I’ve seen a lot of debate between “old school, self defense-oriented” jiu-jitsu and the “new school” competition-oriented styles. I’ve weighed in on this topic in prior posts (https://www.jiujitsutimes.com/jiu-jitsu-sport-vs-street/, https://www.jiujitsutimes.com/in-defense-of-the-pussified-guard-pullers-and-butt-scooters/, https://www.jiujitsutimes.com/the-fallacy-of-the-street/) stating that I believe that no matter what kind of nonsense goes on at a competition, the average jiu-jitsu competitor would probably prevail over a “self defense” practitioner of similar size and experience simply because of the rigors of competition.
That said, I think there is a very solid argument to be made for focusing on fundamentals; and if you rely entirely upon “new age” techniques, your jiu-jitsu will suffer.
Fundamentals include things as simple as how to keep good posture inside the closed guard. I know practitioners who can hit a beautiful Berimbolo but don’t know how to posture up in the closed guard. I’ve attended a few seminars put on by Henry Akins (a Rickson Gracie black belt whose seminars generally consist strictly of fundamentals) and in one of the seminars there was an entire portion taught about how to use one’s hips and positioning to negate downward pulling in the closed guard. This is something most of us are never taught. I know purple and brown belts who have never explicitly learned this methodology.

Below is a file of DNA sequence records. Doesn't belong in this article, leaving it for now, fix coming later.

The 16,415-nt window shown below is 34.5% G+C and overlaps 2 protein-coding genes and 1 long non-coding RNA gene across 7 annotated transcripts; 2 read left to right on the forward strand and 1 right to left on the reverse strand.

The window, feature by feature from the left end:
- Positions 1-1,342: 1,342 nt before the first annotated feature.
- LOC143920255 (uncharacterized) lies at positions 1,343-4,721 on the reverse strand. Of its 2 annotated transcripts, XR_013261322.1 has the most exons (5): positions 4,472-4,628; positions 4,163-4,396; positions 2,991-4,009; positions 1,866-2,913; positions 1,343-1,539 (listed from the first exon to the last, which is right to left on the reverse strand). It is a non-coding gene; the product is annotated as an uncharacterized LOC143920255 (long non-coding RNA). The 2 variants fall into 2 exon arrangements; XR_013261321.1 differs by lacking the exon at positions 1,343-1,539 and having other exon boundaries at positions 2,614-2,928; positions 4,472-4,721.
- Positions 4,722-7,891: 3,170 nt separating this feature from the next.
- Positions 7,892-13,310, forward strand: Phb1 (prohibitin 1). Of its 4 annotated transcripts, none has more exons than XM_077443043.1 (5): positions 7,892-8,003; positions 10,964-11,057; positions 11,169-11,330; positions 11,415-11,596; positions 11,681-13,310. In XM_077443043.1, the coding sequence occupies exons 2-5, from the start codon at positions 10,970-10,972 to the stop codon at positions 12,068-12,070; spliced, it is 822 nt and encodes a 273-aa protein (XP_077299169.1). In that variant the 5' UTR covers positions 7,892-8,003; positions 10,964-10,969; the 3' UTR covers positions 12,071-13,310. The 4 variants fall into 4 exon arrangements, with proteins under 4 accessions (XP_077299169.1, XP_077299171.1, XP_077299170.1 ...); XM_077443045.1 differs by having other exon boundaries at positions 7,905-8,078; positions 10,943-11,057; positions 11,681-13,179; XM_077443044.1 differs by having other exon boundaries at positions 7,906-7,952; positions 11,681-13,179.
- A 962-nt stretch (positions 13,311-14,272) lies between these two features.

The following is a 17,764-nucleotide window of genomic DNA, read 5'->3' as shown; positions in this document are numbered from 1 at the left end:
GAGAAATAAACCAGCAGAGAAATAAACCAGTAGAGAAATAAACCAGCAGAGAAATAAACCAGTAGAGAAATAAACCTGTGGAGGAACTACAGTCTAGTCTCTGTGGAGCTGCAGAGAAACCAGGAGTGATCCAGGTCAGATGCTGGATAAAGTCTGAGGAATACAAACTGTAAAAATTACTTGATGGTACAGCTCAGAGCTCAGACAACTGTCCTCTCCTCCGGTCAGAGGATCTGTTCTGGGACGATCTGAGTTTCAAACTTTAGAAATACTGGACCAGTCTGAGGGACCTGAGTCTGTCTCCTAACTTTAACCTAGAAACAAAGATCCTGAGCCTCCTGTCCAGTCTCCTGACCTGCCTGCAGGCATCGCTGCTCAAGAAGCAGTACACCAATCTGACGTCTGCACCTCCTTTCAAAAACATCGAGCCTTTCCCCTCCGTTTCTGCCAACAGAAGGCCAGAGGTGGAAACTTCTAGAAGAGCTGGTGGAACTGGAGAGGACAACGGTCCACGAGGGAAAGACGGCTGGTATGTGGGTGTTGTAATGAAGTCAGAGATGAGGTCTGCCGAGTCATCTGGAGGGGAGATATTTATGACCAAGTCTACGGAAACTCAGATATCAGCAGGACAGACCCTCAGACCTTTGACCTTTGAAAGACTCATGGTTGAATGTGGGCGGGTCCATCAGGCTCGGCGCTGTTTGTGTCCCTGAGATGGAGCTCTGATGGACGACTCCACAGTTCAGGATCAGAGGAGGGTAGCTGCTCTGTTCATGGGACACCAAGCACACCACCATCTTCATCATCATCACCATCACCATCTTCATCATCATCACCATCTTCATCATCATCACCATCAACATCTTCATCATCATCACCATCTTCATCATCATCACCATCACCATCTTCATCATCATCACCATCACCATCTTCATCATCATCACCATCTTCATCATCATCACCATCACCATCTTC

Fundamentals are really easy to ignore when in a training environment where they aren’t stressed. A good instructor (like the one that I train under) will teach the fundamentals at the same time as teaching more complex and “modern” techniques. Just because you’re not being told “THIS IS A FUNDAMENTAL TECHNIQUE AND IT IS VERY IMPORTANT” doesn’t mean you haven’t learned fundamentals. Very often, the fundamentals are hidden in the details you are learning in order to make any given technique work properly.
On a basic level, fundamentals are what make jiu-jitsu work. Concepts like how to maintain posture translate to the ability to be in control when in someone’s guard and ultimately the ability to pass the guard. Even something as obscure and sportive as worm guard relies on an understanding of balance retention and depletion. If you don’t understand the directionality of force as it pertains to where you should be pulling the lapel, there’s a good chance your worm guard, Berimbolo, and turtle guard won’t be worth much even in a purely sportive setting.
Learning fundamentals is harder than it would appear. Many fundamental techniques require precise timing and deep understanding of concepts like “pressure” and “off balancing.” However, once you’ve learned the fundamentals that make techniques work, higher order techniques will become more readily available. Think of it as a cheat sheet. The fundamentals give you the data needed to be able to open up your game however you see fit.
On the other hand, if you neglect these concepts, there’s a good chance you’ll develop bad habits that will be hard to break. If your instructor doesn’t help you understand the basics, you may want to consider supplementing your training or going elsewhere because, in the long run, it won’t help you either in competition or on the street.